The Jewish Ulysses: How and Why to Read the World’s Greatest Novel

November 12, 2016 Acton Free
(Photo: Paul Hermans)
(Photo: Paul Hermans)

James Joyce’s Ulysses is often ranked as the world’s greatest English-language novel, but it is also a famously difficult text. Jewish readers have both a valuable advantage in understanding Ulysses through its Jewish contexts, and also, perhaps, a special reason to encounter the challenge: Joyce’s novel rewards our efforts by teaching us about the shared experiences of the Jews and the Irish, and more broadly, the importance and the limits of cross-cultural sympathies. “Jews and Irish remember the past,” Joyce wrote in his notes for Ulysses, suggesting that a similar experience of national memory was the reason to create, as he later described it, “an epic of two races (Israel-Ireland).”

In this conversation based on her book Israelites in Erin, Professor Abby Bender explores how Joyce enlists Irish-Jewish parallels, and how Ulysses foregrounds Jewish collective memory as its central theme. The conversation will also serve as an introduction to Ulysses, with a particular focus on Jewish elements. Dr. Bender received her Ph.D. in English from Princeton. She teaches literature at The College of Mount Saint Vincent.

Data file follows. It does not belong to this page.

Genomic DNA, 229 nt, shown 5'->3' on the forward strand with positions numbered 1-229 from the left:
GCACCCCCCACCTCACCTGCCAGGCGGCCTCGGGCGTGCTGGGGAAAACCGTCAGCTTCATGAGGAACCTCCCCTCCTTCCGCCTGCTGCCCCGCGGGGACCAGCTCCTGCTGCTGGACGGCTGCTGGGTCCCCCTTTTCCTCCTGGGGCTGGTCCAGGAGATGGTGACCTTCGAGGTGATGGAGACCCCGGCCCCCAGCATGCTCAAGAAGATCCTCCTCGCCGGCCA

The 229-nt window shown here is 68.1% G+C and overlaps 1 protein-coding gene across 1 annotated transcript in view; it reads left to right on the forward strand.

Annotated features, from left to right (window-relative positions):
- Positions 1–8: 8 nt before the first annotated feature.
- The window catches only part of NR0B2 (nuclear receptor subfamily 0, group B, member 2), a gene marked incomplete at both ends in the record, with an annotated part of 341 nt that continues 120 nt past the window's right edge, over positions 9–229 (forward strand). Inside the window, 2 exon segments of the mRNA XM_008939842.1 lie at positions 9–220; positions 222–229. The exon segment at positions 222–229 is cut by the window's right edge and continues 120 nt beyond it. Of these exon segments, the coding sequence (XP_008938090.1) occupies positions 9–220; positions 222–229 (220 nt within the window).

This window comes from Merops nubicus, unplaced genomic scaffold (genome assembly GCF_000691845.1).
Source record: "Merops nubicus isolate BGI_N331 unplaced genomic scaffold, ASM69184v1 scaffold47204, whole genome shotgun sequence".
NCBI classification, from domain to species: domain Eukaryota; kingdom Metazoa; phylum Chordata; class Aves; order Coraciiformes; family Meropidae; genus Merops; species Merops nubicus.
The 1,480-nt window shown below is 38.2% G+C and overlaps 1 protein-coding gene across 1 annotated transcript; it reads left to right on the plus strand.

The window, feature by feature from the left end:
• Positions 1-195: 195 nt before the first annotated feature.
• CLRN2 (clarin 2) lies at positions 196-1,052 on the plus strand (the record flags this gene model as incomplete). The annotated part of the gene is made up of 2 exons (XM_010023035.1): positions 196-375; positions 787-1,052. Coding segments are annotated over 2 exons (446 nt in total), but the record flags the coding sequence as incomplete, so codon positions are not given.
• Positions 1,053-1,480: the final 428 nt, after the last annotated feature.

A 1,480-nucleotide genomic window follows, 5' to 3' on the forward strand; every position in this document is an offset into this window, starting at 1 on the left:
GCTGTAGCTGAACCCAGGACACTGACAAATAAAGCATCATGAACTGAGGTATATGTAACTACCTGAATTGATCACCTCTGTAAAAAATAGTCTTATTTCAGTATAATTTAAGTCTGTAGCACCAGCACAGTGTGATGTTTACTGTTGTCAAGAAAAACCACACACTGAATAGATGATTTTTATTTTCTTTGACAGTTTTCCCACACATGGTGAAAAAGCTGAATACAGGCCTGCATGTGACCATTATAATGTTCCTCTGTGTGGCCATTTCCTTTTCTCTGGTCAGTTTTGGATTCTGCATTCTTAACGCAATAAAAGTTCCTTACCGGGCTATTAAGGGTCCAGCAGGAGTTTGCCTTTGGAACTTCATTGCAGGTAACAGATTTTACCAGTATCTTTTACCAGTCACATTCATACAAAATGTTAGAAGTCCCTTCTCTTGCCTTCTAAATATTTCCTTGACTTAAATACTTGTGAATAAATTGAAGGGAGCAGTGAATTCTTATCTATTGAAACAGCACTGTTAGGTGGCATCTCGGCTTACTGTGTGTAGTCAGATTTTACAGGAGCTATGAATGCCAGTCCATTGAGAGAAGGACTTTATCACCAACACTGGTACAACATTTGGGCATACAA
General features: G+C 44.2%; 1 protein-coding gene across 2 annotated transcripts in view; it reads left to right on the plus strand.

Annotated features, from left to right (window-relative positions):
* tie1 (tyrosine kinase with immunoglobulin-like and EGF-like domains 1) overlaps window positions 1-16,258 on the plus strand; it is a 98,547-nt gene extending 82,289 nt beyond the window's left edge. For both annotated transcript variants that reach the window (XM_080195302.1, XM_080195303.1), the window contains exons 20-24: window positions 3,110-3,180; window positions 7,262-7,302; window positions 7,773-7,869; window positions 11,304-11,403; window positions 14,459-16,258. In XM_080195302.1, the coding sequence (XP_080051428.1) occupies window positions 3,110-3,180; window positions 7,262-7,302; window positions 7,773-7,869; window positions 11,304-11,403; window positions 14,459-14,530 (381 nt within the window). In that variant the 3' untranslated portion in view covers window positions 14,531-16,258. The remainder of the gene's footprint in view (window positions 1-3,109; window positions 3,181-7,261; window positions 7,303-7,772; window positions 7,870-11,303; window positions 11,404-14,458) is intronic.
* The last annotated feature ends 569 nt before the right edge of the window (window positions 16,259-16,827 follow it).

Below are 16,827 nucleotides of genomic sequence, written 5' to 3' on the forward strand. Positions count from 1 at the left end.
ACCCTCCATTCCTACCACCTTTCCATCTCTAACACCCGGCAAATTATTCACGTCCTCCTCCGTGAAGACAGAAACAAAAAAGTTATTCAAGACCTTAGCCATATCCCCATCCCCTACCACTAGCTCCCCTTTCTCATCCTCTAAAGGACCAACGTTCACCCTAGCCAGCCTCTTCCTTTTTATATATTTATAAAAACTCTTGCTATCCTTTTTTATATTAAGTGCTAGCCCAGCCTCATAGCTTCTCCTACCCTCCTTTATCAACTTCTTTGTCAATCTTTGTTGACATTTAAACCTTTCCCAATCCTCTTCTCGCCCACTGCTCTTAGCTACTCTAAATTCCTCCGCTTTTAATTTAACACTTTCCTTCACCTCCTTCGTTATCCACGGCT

Following Dr. Bender’s talk, there will be light refreshments; her books will be sold and autographed.

Registration is not required, but your email to will help us to anticipate attendance.


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Fact Sheet
Saturday, November 12, 2016, 7:00 pm - 9:00 pm
Congregation Beth Elohim
133 Prospect St
Acton, MA 01720

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